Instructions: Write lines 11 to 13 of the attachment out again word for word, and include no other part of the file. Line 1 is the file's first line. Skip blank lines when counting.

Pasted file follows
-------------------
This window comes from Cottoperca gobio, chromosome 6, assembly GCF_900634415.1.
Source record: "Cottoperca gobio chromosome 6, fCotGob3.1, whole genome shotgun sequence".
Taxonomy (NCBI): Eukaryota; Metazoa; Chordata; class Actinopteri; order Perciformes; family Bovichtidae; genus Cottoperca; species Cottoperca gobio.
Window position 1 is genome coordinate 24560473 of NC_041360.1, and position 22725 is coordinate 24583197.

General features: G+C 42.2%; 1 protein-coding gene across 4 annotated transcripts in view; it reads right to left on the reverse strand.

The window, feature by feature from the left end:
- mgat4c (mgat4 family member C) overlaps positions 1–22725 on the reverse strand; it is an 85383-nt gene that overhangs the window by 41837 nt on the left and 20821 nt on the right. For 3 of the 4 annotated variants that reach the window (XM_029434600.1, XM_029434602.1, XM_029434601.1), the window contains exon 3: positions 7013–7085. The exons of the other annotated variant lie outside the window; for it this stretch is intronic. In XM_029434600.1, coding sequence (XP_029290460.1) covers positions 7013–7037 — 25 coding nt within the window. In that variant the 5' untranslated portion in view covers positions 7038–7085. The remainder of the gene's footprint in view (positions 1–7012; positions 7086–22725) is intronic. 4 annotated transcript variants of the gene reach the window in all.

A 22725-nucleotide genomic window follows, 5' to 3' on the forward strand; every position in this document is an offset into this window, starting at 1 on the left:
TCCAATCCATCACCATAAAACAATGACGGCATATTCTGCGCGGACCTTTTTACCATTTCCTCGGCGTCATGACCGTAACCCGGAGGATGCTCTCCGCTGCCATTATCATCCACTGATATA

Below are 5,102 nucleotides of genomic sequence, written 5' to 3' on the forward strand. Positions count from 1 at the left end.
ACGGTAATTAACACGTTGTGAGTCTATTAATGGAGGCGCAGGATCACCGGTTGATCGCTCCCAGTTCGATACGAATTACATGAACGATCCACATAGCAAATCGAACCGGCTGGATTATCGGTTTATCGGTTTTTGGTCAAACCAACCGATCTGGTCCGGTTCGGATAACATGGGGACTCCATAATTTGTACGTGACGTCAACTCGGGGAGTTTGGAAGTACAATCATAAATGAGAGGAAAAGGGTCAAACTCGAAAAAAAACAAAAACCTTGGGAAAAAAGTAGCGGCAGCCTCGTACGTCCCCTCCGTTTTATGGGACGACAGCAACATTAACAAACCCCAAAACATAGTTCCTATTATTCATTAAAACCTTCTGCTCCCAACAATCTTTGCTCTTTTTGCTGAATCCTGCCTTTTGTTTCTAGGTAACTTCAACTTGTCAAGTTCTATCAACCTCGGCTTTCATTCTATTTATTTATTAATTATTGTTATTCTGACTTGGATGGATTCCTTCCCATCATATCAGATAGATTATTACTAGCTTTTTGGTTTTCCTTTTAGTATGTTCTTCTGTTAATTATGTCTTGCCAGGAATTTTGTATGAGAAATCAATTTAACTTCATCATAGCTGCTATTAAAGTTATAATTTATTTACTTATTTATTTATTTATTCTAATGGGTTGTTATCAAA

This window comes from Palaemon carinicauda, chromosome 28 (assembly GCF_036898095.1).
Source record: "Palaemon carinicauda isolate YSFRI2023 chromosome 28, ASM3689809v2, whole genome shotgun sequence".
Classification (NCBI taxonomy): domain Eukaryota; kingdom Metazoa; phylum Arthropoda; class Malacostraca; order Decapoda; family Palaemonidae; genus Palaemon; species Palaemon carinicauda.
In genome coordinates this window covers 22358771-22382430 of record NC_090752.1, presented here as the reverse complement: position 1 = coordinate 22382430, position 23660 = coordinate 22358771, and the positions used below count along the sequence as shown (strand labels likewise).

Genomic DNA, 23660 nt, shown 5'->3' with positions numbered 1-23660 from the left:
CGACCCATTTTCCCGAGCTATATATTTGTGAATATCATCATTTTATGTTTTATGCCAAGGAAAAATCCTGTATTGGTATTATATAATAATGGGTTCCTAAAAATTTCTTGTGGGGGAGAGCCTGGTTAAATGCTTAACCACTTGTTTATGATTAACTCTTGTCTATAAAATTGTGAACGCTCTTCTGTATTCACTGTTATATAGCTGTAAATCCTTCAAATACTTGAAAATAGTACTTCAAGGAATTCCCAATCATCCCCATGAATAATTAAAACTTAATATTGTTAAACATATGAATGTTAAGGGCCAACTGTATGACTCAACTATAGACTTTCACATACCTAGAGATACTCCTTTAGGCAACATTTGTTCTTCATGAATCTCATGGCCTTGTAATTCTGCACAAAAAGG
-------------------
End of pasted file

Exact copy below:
ACGGTAATTAACACGTTGTGAGTCTATTAATGGAGGCGCAGGATCACCGGTTGATCGCTCCCAGTTCGATACGAATTACATGAACGATCCACATAGCAAATCGAACCGGCTGGATTATCGGTTTATCGGTTTTTGGTCAAACCAACCGATCTGGTCCGGTTCGGATAACATGGGGACTCCATAATTTGTACGTGACGTCAACTCGGGGAGTTTGGAAGTACAATCATAAATGAGAGGAAAAGGGTCAAACTCGAAAAAAAACAAAAACCTTGGGAAAAAAGTAGCGGCAGCCTCGTACGTCCCCTCCGTTTTATGGGACGACAGCAACATTAACAAACCCCAAAACATAGTTCCTATTATTCATTAAAACCTTCTGCTCCCAACAATCTTTGCTCTTTTTGCTGAATCCTGCCTTTTGTTTCTAGGTAACTTCAACTTGTCAAGTTCTATCAACCTCGGCTTTCATTCTATTTATTTATTAATTATTGTTATTCTGACTTGGATGGATTCCTTCCCATCATATCAGATAGATTATTACTAGCTTTTTGGTTTTCCTTTTAGTATGTTCTTCTGTTAATTATGTCTTGCCAGGAATTTTGTATGAGAAATCAATTTAACTTCATCATAGCTGCTATTAAAGTTATAATTTATTTACTTATTTATTTATTTATTCTAATGGGTTGTTATCAAA

This window comes from Palaemon carinicauda, chromosome 28 (assembly GCF_036898095.1).
Source record: "Palaemon carinicauda isolate YSFRI2023 chromosome 28, ASM3689809v2, whole genome shotgun sequence".